Wednesday, November 03, 2004

the gloat

Are hope and realism incompatible?

It's a good one to ponder. As someone interested in the irenological dimension of interreligious dialogue, I have to believe in the compatibility of hope and realism. People haven't changed over the centuries, yet in my own way I'd like to work for change.

It's a two-edged sword. Human nature exhibits a certain stasis: I can understand the motivations of Sophocles' characters because, despite two millennia, I'm still the same kind of human being that Sophocles was. Around and around we go, always the same. That's not the end of the story, though: human societies exhibit progress. There have been obvious and significant changes in overall quality of life on the planet; this is undeniable. Is history a crushing, samsaric circle, or is it an eschatological line? I don't think either image quite captures who we are and the cosmos we live in. The cosmos is bigger than our puny metaphors; there's plenty of room for both hope and realism.

But you have to know which attitude suits which situation. In the case of this election, I'm more of a realist than someone burdened-- and deluded-- by hope.

Right now, it's after 3PM in Korea, which means the United States is on the dark side of the planet. Votes are still being tallied, and it looks like my modest prediction will come true: Bush by a nose.

How did I know this? Because I'm a realist. I take an empirical approach to matters wherever possible. I could see my country's mood from afar, probably better than many currently in the States. I'm not one to let hope obscure truth, especially in times like these.

So now I'm gloating. Not because I take pleasure in a Bush win: this blog has documented plenty of complaints about Bush. I'm gloating because I'm witness to what blind hope does to people who really should have been more practical. There was no way Kerry was going to win this. The overall mood of the country was too obvious to ignore, but many Kerryites chose to ignore it, anyway, in making their confident predictions.

Take heart, though, Democrats: the worm will turn. While I doubt Hillary will make for a plausible candidate in 2008, the Dems will field somebody better than either Kerry or Gore, and that person will likely kick the shit out of whomever the Republicans offer.

Bush's reelection means four years as a lame duck. It's not going to be easy or pleasant for him. It wasn't for Clinton, who had to deal with the Monica Lewinsky scandal during his second term. I haven't checked the congressional numbers carefully, but it looks like Bush is going to be wrestling with the new Congress, which will be well-stocked with Democrats.* Bush will also have to deal with a world that just doesn't get our national mood. Bush's answer to this will be inarticulate "moral clarity." As a buddy of mine pointed out, Bush can be scary because his vision of things is so simple. This doesn't wash well with other countries, and doesn't always benefit us at home. The result will be domestic and international conflict.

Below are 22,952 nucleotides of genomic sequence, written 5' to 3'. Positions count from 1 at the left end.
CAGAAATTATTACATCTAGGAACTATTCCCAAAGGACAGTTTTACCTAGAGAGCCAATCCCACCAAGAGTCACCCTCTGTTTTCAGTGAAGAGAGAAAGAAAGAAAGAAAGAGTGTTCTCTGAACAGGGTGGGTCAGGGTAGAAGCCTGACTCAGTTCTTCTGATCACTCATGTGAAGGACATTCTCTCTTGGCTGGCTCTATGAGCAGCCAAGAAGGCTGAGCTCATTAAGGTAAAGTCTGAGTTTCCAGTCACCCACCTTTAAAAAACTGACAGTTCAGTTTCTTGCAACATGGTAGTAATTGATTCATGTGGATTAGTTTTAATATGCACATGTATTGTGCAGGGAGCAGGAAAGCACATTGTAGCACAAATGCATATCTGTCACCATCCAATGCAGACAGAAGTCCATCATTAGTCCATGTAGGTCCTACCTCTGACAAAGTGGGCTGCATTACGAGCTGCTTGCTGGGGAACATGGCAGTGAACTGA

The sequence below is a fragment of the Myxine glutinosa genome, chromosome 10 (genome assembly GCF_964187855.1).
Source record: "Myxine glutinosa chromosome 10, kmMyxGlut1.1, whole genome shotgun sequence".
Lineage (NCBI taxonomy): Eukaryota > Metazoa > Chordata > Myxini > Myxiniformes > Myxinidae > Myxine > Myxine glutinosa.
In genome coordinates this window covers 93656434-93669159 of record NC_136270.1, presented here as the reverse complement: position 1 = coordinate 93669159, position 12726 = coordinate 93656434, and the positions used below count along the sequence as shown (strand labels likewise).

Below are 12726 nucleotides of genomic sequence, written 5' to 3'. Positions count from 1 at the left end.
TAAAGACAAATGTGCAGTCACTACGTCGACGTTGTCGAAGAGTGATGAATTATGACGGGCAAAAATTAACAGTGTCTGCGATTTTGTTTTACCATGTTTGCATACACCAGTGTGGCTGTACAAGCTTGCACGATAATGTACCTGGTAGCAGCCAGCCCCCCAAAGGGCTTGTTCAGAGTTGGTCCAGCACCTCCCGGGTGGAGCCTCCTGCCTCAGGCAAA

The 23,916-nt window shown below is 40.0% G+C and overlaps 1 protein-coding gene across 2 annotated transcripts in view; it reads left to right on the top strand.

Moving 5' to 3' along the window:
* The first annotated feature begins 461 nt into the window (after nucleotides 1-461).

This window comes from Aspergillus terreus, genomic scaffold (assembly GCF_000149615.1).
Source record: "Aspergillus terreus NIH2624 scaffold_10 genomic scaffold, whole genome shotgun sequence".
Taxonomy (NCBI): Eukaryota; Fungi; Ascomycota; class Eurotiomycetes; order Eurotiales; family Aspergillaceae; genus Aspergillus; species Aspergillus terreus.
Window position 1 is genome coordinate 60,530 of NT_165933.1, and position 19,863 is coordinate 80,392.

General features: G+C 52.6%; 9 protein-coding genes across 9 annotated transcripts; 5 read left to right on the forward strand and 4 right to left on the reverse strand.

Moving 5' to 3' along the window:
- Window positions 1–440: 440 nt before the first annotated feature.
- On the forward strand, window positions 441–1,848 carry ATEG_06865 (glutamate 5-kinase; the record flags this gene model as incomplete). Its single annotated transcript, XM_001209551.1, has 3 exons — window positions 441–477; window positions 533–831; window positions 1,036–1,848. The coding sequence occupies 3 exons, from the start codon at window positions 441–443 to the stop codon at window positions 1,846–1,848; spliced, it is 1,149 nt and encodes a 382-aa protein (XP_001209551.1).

Then there's my worry that Bush will want to mess with Iran. I can see this happening, because Bush is already capable of ignoring world opinion-- a trait that is, in itself, neither good nor bad. Sometimes world opinion should be ignored; sometimes it shouldn't. But I think Bush has Iran in his sights. It's a source of al-Qaeda activity, it's the site of a pro-democracy struggle, and it's going nuclear. Bush and his advisors won't ignore all these factors as they make their plans.

I don't trust Bush on the economy, nor do I trust his stance on social issues. My hope is that, when the tally is finalized, Bush will find himself wedded to a majority-Democrat Congress. As some pundits have said, this will keep Bush on his toes, just as Clinton was at his best while struggling against a mostly-GOP Congress.

I do trust Bush's assessment that we're in a war, however. Nothing Kerry has said has convinced me that he understands the fundamental nature of the situation. Bush has this right, but I question his methods and attitude.

In the meantime, I gloat because, despite a bit of wavering a few months back, I've been pretty sure, for a long time, that Bush would win a second term. Hope-deluded liberals, listen well: hope may spring eternal, but it's also a seductive bitch and can "lead you down the dark path," as Yoda would say. This is, for you guys, one of those times. You let yourselves get suckered, and now you have to either acknowledge you were out of touch or continue to shake your heads in denial. And by the way: the absolute worst thing you can do for your own cause is to claim that most of your countrymen are stupid. You simply confirm the stereotype that liberals are arrogant and elitist. You can be better than that. Fight smart next time around. Don't proceed on the basis of delusions.

To the world I say: strap yourselves in and get ready for another four years. It's gonna be a bumpy ride.

*UPDATE: Take that with a grain of salt. The Congress will indeed be well-stocked with Democrats, but it's still going to be GOP-controlled. In my opinion, this isn't a good thing. I prefer balance, not monopoly.


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